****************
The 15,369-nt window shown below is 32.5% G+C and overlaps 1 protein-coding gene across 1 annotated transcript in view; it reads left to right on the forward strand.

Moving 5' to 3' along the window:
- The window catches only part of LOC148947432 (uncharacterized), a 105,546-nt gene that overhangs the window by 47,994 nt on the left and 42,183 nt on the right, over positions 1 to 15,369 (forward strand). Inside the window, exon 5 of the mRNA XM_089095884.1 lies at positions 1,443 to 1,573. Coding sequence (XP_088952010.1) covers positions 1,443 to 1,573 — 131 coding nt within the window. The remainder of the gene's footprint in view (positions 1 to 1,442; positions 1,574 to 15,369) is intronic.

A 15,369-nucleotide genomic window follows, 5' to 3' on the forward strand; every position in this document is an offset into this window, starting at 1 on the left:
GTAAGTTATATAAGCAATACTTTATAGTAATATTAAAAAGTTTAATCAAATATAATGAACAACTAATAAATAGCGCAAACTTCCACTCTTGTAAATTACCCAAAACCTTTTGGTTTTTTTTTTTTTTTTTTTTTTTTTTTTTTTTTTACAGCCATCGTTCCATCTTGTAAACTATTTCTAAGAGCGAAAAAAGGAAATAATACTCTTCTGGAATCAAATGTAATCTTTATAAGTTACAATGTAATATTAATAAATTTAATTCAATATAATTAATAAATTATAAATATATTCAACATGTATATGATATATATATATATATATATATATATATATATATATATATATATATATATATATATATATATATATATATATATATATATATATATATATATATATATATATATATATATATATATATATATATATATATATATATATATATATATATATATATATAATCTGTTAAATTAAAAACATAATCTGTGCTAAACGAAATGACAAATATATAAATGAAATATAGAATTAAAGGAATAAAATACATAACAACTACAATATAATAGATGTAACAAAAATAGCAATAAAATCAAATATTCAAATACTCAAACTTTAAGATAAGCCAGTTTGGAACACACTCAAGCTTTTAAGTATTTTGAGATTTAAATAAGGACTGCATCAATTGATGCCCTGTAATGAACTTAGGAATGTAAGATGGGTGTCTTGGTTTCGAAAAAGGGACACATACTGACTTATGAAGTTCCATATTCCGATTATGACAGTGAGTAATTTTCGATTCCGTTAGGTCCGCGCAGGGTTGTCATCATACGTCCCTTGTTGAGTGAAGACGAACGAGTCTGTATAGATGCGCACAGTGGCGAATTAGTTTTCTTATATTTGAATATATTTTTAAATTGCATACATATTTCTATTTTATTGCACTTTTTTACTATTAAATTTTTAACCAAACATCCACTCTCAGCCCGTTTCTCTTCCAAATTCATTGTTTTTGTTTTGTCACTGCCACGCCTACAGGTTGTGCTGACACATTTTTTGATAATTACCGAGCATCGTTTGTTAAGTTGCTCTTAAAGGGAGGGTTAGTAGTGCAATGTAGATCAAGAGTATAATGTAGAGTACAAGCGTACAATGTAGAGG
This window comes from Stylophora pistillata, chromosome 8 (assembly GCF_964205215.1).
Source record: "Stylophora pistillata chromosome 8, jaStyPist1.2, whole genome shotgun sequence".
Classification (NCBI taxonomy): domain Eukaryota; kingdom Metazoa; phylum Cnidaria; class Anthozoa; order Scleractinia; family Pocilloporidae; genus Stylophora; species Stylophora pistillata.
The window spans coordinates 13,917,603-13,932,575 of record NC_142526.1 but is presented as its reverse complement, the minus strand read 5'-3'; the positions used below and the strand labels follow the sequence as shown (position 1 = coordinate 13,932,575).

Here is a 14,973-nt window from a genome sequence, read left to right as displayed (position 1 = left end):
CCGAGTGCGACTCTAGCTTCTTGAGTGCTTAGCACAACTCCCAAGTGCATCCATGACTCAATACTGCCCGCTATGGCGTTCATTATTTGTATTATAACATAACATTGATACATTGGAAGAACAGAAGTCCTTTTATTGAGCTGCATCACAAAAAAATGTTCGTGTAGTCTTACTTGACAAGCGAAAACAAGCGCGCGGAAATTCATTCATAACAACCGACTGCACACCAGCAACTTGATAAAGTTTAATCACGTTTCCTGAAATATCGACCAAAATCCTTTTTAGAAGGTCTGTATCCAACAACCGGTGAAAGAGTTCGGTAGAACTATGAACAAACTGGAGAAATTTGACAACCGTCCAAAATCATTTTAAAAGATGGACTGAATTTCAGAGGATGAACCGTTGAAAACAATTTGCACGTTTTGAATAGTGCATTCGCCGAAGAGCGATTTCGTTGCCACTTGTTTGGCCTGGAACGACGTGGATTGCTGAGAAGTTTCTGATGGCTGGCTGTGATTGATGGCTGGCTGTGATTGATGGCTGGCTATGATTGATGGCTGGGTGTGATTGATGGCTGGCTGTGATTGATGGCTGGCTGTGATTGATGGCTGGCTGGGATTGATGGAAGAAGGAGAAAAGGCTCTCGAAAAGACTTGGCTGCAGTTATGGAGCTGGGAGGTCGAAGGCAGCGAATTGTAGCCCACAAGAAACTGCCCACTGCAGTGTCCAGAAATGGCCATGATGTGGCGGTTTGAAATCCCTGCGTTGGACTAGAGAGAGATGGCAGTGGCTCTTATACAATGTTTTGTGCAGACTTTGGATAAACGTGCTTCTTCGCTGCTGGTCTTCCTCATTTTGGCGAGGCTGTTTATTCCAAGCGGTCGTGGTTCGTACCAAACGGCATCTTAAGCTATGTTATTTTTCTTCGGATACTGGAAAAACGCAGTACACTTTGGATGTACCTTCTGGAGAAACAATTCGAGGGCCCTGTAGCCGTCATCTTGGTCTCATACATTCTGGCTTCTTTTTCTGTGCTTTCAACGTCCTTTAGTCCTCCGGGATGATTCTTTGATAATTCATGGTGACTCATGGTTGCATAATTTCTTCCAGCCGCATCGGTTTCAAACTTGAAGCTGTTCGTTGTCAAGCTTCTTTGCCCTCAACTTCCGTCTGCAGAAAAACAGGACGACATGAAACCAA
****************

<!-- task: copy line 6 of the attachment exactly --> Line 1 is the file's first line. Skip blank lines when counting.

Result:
This window comes from Stylophora pistillata, chromosome 8 (assembly GCF_964205215.1).